Two of the stories you’ll find in this week’s issue center on musicians that have been drawn to Nashville to pursue careers in the music business. One has found a great deal of success there, and another is just beginning to look for it.
On the cover is Chris Stapleton, a country singer-songwriter who’s built a lot of buzz recently for his debut solo album released last month, about a decade and a half after moving to the Music City to become a songwriter.
We also have Tyler Boone, a longtime Charleston musician who’s playing his farewell show at the Music Farm this week before packing up and heading to Nashville, following the footsteps of many other Southern hopefuls.
So after all that chatter about the big music industry town, it was pretty interesting to chat with Billy Joe Shaver, an outlaw country star who’s playing at the Pour House on Tuesday.
Although Shaver’s life has seemed like one long country ballad, the 75-year-old artist has always been the square peg to the round hole of the Nashville music scene, for reasons he still hasn’t quite wrapped his mind around.
The first track of his latest album, “Long in the Tooth,” is called “It’s Hard to be an Outlaw,” which he sings with his friend, Willie Nelson. He explained that after a lifetime of writing songs, it’s hard to understand why he’s never reached the same level of country stardom as his peers.
“It’s kind of hard to be accepted. Or maybe I’m just paranoid or something, but it doesn’t seem like I’m as accepted as the rest of them,” he said by phone from his home in Waco, Texas.
It’s not that Shaver has gone completely unnoticed. His songs have been performed by the Allman Brothers, Elvis Presley, Bob Dylan and Johnny Cash. He either wrote or co-wrote 10 of the 11 songs on Waylon Jennings’ “Honky Tonk Heroes,” often called the first true outlaw country album.
Shaver was instrumental in adding some diversity to the ’70s and ’80s country scene, which he sums up as “big sequin suits and cheatin’ songs and all that stuff.”
“During that time, Kris Kristofferson and myself and Willie Nelson and a bunch of others, we formed a real good foundation in the middle of it all,” he said.
But for whatever reason, Shaver as the performer of his own music didn’t seem to gain as much popularity.
It’s understandable why he’s perplexed by that. The man oozes authenticity, and that’s something any country fan can appreciate. The bedrock of the genre is its honest, simple songs, with relatable lessons about love or struggling with inner demons.
And Shaver has a Rolodex of experiences to draw from.
His great-great-great grandfather, Revolutionary War veteran Evan Thomas Watson, was one of the founders of the Republic of Texas, so the outlaw spirit has long been running through his family’s veins.
He grew up in Corsicana, Texas, where he quit school in eighth grade to pick cotton and bale hay. A few years later, he lost parts of his fingers on his guitar-picking hand in a sawmill accident.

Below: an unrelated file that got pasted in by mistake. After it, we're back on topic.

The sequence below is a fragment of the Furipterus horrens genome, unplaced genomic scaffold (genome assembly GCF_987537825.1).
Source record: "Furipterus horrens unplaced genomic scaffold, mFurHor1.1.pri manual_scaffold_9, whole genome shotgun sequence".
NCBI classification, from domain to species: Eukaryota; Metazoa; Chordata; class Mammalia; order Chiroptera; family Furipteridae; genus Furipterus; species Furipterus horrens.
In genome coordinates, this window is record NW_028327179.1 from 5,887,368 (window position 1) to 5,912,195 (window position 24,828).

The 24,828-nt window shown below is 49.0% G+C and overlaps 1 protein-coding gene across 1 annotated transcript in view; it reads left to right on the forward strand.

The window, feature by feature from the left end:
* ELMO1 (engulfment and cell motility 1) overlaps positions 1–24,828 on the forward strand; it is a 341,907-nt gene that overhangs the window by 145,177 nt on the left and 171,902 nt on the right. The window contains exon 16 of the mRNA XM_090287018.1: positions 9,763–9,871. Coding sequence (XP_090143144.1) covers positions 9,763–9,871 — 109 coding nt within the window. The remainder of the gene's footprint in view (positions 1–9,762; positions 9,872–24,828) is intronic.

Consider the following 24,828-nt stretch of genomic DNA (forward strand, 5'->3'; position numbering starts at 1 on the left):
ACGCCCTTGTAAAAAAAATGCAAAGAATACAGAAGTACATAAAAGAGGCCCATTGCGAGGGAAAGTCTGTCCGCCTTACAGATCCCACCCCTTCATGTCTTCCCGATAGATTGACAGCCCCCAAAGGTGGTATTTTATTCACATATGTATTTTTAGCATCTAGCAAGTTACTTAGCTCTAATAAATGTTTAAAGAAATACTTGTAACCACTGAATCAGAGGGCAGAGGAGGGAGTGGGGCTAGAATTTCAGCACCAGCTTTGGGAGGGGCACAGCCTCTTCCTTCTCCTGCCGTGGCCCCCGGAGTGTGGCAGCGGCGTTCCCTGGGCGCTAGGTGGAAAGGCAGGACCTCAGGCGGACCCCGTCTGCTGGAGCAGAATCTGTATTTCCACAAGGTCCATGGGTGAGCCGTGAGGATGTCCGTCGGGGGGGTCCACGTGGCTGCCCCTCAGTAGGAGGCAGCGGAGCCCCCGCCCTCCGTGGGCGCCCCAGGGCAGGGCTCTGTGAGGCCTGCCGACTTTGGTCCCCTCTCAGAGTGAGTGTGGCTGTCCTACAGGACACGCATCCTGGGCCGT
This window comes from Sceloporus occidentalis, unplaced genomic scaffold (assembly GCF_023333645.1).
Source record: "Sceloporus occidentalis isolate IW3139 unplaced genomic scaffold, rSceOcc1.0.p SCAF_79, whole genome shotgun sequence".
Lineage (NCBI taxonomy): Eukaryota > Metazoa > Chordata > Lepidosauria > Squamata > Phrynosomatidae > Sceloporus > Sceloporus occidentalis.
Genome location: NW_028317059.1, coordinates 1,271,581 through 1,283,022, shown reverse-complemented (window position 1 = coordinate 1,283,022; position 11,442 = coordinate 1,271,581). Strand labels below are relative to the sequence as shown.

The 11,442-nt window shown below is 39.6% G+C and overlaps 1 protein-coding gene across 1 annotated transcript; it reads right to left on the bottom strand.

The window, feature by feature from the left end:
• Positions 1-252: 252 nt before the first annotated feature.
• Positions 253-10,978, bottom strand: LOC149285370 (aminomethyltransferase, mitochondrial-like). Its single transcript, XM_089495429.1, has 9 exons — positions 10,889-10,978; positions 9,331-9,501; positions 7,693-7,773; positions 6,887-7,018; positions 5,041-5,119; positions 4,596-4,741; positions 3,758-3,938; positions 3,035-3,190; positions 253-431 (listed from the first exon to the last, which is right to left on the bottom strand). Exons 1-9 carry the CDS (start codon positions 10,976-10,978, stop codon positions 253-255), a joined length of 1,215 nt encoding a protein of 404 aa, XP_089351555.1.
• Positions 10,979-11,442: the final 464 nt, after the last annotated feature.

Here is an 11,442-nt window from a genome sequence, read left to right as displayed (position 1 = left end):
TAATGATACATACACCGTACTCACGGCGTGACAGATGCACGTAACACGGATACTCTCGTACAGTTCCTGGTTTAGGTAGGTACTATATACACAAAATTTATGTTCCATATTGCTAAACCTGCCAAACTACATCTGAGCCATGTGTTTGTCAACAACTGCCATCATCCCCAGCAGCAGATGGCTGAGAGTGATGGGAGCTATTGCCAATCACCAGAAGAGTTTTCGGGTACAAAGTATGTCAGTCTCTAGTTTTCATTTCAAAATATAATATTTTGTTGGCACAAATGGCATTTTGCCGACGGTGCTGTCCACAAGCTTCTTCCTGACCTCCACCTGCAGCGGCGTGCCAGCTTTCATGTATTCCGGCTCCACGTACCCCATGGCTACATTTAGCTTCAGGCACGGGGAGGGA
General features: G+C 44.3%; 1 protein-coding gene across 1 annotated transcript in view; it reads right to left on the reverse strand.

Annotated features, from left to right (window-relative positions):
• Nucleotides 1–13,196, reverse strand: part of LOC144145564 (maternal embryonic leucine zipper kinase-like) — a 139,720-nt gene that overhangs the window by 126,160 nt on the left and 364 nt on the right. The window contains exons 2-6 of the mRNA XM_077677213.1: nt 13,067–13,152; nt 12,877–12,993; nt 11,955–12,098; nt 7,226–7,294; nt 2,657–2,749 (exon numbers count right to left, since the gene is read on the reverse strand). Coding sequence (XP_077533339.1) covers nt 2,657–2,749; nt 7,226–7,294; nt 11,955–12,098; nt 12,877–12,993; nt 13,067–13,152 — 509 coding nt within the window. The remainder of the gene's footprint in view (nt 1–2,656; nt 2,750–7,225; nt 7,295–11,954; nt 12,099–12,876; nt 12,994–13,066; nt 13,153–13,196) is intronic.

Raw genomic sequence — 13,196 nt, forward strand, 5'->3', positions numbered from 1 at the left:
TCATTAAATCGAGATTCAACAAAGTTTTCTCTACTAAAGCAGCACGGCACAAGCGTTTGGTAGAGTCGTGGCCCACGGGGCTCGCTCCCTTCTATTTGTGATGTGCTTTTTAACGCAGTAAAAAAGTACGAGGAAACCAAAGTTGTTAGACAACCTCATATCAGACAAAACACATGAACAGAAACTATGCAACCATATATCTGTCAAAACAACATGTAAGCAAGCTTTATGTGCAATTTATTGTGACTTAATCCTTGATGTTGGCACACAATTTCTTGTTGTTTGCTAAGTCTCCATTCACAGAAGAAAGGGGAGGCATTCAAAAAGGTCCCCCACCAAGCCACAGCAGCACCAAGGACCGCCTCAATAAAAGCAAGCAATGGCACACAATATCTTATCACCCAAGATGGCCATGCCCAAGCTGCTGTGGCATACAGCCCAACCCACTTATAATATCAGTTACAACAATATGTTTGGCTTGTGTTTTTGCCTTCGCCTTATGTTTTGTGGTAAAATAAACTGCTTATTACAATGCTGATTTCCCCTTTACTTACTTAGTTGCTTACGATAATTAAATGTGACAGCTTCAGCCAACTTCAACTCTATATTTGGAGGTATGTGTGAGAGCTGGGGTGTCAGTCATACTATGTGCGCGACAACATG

Later in life, his mother, his wife and his only son, Eddy Shaver, who was the guitarist in his band, all died within a year of one another.
In 2007, he got in a fight outside a saloon that ended in gunfire. His opponent’s injuries weren’t life-threatening, and Shaver was acquitted in a Waco courtroom after pleading self-defense in 2010.
The incident almost made its way into his latest album in the song “Wacko from Waco,” but he and producers Ray Kennedy and Gary Nicholson decided to leave it out.
“We got to thinking that it would get so much attention, that the rest of them wouldn’t and the rest of them are real solid, good songs and not controversial like that,” Shaver said.
After everything the musician has been through in his lifetime, finally there’s a happy ending. He said he feels like this new album is his best work yet, and he’s encouraged by how much audiences are connecting with the new music.
“It was nice to get some attention for it after all these years,” he said. “When the cream finally came to the top, I assumed I’d already be dead. But thankfully I’m not, and I get to enjoy it.”
The budget for the album wasn’t big, but he said he had some help from friends such as Leon Russell, Tony Joe White, Shawn Camp and others.
“We just made ... sure we made a good album, that’s all we were up to,” he said.
One thing that could be adding to his recent momentum, he said, is how younger listeners and artists are taking an interest in outlaw music as an alternative to pop-country.
“That foundation we built, all these young artists now are building on it,” he said. “I’m really flattered that anybody would even try to write anywhere near someone like me, it flatters me, you know, it feels good to me and it’s good for the music. Everybody’s getting out on the edge again.”
Reach Abigail Darlington at 937-5906 and follow her on Twitter @A_Big_Gail.